There is hardly an object that is likely to be picked up and used more than a smartphone in the course of a day – whether it is to make phone calls, chat, listen to music or surf the Internet. This handy, high-performance device has conquered the world in a flash. It is no surprise that it’s packed with technology, yet it largely consists of plastic. This is mostly due to its housing. In today’s popular models, the housing accounts for more than half of the plastic in the phone. The advantage is that plastics feel warm and pleasant to the touch. The pressure distribution for plastic housings is also better than that of metal equivalents. Finally, the cost of plastic makes it a popular option among manufacturers.
Foldable Glass Not Ready for Series Production
At least in the short term, plastic’s share of smartphones is likely to grow, thanks to the upcoming introduction of foldable smartphones, which can be expanded to tablet size in the blink of an eye. Until now, the displays on smartphones have been made of a special glass. But for now, manufacturers of foldout phones have to turn to alternative solutions for the screens. The suppliers of glass displays have in fact announced that they will have the kind of stable glass required for foldable smartphones available soon. But it will be a while before it is ready for series production. Its makers will likely want to produce glass displays for foldables once the devices are established in the market. At three-thousandths of an inch, the thickness of this pliable glass would be no more than that of a hair.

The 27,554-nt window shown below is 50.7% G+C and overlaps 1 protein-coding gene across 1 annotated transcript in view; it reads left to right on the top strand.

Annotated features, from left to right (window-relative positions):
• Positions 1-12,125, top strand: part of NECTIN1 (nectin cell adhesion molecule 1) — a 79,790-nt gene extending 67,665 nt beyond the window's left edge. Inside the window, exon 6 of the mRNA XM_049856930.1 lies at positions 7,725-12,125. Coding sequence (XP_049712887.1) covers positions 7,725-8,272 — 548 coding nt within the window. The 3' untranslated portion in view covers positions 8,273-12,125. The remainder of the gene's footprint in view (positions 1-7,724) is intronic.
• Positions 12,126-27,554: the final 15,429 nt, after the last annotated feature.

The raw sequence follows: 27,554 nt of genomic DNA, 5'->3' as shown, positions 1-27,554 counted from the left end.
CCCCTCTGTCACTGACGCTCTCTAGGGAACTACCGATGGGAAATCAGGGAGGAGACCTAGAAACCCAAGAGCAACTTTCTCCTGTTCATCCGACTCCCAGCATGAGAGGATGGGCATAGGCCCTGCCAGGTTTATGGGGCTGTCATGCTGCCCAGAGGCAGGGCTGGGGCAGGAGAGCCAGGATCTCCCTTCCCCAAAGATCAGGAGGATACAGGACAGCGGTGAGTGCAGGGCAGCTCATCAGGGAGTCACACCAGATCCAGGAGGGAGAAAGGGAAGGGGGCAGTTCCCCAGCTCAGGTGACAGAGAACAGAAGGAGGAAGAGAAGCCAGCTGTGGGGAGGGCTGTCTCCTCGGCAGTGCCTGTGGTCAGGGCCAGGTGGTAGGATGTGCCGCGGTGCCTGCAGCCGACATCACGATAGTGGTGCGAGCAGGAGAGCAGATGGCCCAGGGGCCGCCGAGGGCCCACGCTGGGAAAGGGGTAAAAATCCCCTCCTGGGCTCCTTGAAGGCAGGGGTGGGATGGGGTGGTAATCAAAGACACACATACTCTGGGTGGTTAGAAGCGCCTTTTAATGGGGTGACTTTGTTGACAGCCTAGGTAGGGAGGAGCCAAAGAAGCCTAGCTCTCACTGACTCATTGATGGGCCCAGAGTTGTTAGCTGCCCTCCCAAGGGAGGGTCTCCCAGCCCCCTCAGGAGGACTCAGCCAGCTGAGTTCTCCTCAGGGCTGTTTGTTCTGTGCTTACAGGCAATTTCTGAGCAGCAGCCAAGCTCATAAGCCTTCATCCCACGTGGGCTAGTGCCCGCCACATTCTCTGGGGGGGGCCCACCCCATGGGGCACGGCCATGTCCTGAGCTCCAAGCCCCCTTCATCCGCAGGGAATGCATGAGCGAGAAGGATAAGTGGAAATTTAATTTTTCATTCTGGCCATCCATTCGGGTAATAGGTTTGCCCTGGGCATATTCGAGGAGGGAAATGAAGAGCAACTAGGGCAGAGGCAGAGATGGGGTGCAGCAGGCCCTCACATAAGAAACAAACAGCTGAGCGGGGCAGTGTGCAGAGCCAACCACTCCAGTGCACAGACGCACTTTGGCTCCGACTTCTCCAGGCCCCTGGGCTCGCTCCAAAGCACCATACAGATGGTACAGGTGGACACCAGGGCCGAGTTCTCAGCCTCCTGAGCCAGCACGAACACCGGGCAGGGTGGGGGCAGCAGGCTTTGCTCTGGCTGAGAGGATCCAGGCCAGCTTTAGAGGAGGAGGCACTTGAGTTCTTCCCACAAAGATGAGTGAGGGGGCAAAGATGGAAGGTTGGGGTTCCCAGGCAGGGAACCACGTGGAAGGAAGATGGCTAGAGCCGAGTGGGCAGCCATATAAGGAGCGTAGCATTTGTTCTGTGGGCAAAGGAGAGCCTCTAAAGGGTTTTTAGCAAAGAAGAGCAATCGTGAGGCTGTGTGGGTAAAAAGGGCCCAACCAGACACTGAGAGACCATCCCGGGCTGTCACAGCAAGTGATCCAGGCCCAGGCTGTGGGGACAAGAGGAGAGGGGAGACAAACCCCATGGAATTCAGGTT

The Option of Choice: Plastic
Even with introduction of the new devices still off in the future – and with display-related problems reportedly persisting – a familiar, all-purpose material has leapt into the breach: plastic, which is used everywhere from the aerospace sector and auto manufacturing to medical technology. It will play this role until an appropriate type of glass becomes available. Two pioneers of the new smartphone generation – Samsung and Huawei – have announced that they will adopt displays based on plastics that are naturally pliable and can be worked and processed, making them the alternative of choice for now.
Plastic’s smooth feel is not likely to irritate users accustomed to glass. Still, plastic has a shortcoming: Its surface can be scratched more easily than their glass counterparts. Nonetheless, it is still the only real option for the next-generation of smartphones, even if it is an intermediate one.
Our current editorial focus is on plastic. It starts with the problem of single-use plastic as waste, how we can deal with it, and covers the questions whether plastic can be a solution. Find out more on the topic “Plastic – Breakthrough and Burden” in the upcoming issue of our company magazine ESSENTIAL, which will be available by mid-November.